The thorny issue of marriage licenses for same-sex couples in Alabama, which appeared on the way to resolution after a recent roller-coaster ride through state and federal courts, is back on the state judicial calendar.
Two state groups that oppose
Meanwhile, several probate judges have gone back to federal court asking Judge Callie V.S. Granade in Mobile to weigh in again on the issue. It was Granade who on Jan. 23 overturned the state's ban on gay marriage.
Granade's order went into effect on Feb. 9 after the U.S. Supreme Court refused to grant a stay.
A day before the U.S. Supreme court action, Alabama's Chief Justice Roy Moore ordered the probate judges not to issue licenses to gay couples, prompting another round of litigation before Granade ordered a probate judge to issue licenses.
Granade's decision cleared the way for most of the probate judges in the state's 67 counties to issue marriage licenses to same-sex couples, and hundreds of marriages have been performed.
But judges in an estimated 19 counties are still refusing to issue marriage licenses to same-sex couples, according to the Human Rights Campaign, an advocacy group for gay marriage. Eleven of those counties are not issuing licenses to heterosexual couples either while the issue is being resolved.
In the current case, the two anti-same-sex-marriage groups are seeking to have the whole issue put aside until the U.S. Supreme Court rules on gay marriage this term, Joe Godfrey, executive director of the Alabama Citizens Action Program, told the Los Angeles Times on Thursday. The second group involved is the Alabama Policy Council.
"Basically, the idea that a federal judge issues a ruling has caused a great deal of confusion and chaos for probate judges out there," Godfrey said. "Some are doing marriage licenses, some are not and the probate judges don't know who to listen to.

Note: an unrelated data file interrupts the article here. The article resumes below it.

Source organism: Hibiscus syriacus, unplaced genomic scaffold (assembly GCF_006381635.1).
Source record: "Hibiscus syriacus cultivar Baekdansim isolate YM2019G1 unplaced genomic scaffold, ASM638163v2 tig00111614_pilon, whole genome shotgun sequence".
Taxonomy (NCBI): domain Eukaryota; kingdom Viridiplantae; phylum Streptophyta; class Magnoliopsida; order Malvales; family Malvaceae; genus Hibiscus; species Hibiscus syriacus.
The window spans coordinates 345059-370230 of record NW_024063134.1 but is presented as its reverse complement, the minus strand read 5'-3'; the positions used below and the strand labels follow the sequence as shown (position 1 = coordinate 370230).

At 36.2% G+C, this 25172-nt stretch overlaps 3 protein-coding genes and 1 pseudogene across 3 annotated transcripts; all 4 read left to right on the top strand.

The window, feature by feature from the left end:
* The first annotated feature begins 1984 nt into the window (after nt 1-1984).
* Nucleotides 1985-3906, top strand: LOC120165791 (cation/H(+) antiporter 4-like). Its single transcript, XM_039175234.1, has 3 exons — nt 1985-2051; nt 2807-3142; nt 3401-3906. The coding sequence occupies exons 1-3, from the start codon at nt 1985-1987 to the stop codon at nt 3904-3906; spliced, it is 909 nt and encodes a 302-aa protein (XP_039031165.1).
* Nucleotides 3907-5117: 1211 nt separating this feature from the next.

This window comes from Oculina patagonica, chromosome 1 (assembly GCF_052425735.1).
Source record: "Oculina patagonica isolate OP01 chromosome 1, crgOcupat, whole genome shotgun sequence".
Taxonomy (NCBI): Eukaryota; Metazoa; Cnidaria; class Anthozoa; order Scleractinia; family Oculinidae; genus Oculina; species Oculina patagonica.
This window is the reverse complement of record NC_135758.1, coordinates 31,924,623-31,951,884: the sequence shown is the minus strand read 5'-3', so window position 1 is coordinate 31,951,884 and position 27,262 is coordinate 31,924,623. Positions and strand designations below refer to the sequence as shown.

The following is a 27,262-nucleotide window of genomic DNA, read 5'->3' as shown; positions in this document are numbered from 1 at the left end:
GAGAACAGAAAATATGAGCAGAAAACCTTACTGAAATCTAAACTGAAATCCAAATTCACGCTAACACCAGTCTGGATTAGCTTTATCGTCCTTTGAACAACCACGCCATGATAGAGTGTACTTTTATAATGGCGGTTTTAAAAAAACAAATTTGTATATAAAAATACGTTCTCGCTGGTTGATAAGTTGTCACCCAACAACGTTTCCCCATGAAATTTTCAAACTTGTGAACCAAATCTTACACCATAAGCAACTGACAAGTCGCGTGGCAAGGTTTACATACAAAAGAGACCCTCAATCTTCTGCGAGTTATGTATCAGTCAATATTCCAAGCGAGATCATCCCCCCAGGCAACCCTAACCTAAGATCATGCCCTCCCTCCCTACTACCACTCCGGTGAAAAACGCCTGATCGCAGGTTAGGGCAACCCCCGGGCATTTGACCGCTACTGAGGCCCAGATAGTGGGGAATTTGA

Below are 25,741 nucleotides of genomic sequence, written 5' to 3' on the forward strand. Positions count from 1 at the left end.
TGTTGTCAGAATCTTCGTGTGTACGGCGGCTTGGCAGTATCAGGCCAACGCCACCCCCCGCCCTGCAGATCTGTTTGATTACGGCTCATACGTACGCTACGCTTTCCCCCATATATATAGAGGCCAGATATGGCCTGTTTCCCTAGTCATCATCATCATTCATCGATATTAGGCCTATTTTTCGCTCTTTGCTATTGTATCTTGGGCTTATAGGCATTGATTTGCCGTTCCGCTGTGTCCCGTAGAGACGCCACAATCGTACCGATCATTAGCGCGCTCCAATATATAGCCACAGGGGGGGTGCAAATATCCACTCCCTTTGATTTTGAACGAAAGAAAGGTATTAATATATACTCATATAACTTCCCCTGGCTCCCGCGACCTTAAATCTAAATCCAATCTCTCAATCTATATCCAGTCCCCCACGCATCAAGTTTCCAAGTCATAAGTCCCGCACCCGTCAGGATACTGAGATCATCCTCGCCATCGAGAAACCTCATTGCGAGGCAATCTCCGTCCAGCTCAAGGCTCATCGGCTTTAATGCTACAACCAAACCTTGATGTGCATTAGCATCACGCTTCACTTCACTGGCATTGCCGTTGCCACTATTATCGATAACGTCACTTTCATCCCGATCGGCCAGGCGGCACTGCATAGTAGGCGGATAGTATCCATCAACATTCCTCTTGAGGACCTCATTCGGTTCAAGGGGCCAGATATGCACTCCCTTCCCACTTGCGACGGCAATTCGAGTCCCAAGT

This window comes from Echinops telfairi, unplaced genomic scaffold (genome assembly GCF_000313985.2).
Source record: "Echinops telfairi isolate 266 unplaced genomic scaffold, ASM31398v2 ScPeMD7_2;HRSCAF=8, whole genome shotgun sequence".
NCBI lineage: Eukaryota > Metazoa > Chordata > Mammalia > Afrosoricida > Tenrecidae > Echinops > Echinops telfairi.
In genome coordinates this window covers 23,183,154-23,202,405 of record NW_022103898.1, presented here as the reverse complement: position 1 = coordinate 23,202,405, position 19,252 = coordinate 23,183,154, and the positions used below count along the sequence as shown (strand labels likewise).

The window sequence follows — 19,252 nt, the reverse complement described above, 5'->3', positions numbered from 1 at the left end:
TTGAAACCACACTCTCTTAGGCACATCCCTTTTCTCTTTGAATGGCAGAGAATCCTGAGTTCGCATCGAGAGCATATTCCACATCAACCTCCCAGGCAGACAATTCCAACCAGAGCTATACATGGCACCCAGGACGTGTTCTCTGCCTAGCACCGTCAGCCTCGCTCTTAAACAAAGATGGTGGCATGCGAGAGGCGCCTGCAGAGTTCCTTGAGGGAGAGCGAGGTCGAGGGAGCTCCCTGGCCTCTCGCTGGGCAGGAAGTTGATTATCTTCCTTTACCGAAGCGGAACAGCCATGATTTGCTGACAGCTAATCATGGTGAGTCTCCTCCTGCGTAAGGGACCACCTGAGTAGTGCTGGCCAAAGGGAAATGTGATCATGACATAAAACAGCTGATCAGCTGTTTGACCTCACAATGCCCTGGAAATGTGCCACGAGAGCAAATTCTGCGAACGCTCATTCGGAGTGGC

"We're just asking the courts to put everything on hold until the U.S. Supreme Court rules," he said.
Godfrey said his group is morally opposed to gay marriage. He described the petition as an unusual step, and if granted, it might stop some marriages for a while.
Several legal experts in Alabama said they do not think the state Supreme Court will step in and grant the request by the two groups.
"They have the power to issue an order," said Randall Marshall, legal director of the ACLU of Alabama, "but it would be short-lived." Federal Judge "Granade has made it very clear that neither the state constitution, or any court orders can override the U.S. Constitution."
"Sure, it's possible" that the Alabama Supreme Court would rule in a different way than Granade, said Carl Tobias, Williams professor at the
The soonest a ruling is expected in the case is next week, Godfrey said.
Matthew Teague reported from Fairhope, Ala., and Muskal reported from Los Angeles